Although Jews inhabited what the Romans renamed “Palestine” in 70 CE, in an attempt to erase Jewish history there, foreign monarchs ruled in the Land of Israel. These were Greeks, Romans, Byzantines, Arab and Persian Muslims, (non-Arab) Mamluks and Ottoman Turks, and lastly the British in 1917. Jews finally created the modern, sovereign State of Israel in 1948. It has been under constant attack by many Muslim nations – but not all – ever since.

With the fall of the modern Imperial State of Iran in 1979, radical Muslim jihadists took over Iran and began its war against the entire West, but primarily Israel and the United States. That war has now reached fever pitch, with Israel attacked in Gaza, Judea, and Samaria by Lebanese, Syrian, Iraqi, and Yemeni jihadi terrorists, all proxies or allies of Iran. The Grand Ayatollah in Iran and the Iranian [Islamic] Revolutionary Guard use the aforementioned countries’ soldiers as proxies to create the hoped-for Iranian Caliphate – which the mullahs expect to include the Land of Israel. If successful (God forbid) the Iranians, who are non-Arabs, will control a huge swath of the Arab Levant and Eastern Asia, from Lebanon and “Palestine” through Syria, Iraq, Yemen, and Israel.

This struggle between Israel, Iran, and its proxies fiercely threatens Israel and the Jews, even Jews outside of the Middle East. It’s a maxim in Israel that, “Jews have no other country.” Therefore Israel cannot allow itself to lose this war, or any existential war.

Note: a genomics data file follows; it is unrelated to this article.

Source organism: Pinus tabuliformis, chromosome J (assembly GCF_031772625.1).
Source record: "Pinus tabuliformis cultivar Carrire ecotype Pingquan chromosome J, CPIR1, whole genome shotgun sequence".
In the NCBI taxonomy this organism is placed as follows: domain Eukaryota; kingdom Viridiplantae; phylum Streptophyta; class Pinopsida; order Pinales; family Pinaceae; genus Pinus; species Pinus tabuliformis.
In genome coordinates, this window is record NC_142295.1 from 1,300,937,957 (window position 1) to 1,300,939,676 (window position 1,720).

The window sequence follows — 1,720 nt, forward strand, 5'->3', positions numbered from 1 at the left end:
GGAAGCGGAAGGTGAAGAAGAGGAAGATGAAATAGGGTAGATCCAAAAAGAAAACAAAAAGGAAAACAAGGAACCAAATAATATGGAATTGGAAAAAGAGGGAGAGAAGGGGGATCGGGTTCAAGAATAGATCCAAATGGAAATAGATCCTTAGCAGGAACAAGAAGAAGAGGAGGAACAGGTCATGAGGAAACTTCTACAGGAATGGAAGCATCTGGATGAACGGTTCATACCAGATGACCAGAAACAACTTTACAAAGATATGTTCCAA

Will Jews continue as the Eternal people? It’s up to us, but we believe that divine help is needed! What you readers may want to do is to pray that the State of Israel, the state of the eternal Jews, defeats its (and your) enemies. Besides prayers, there are numerous ways to help support Israelis and the IDF monetarily and otherwise The braver ones among you may make a solidarity trip to Israel to show your support. Many thousands have done so already. In any event, do your part, because the truth is that if Israel is defeated, Jews around the world will face an uncertain future. Not only the Jews – after the “Saturday people” are defeated, the jihadis will come after the “Sunday people.”

Check these sites out: ( Friends of the IDF;

The current war against the jihadists has proven nearly all my preconceptions of Israel’s prowess to be false. These included, “Israel knows everything that goes on in Gaza” (Netanyahu); Israel can defeat all of its enemies singly or together (hubris); Hamas wants to stop warfare and to improve the lives of the Gazans (Israeli intelligence agencies). This article hopefully provides some historical background to our horrendous battle against the Iranian jihadis and their proxies/allies, whose aim is to convert the world to Islam with, of course, Iran at its head.

About the Author
Steve Kramer grew up in Atlantic City, graduated from Johns Hopkins in 1967, adopted the hippie lifestyle until 1973, then joined the family business for 15 years. Steve moved to Israel from Margate, NJ in 1991 with his family. He has written more than 1100 articles about Israel and Jews since making Aliyah. Steve and his wife Michal live in Kfar Saba.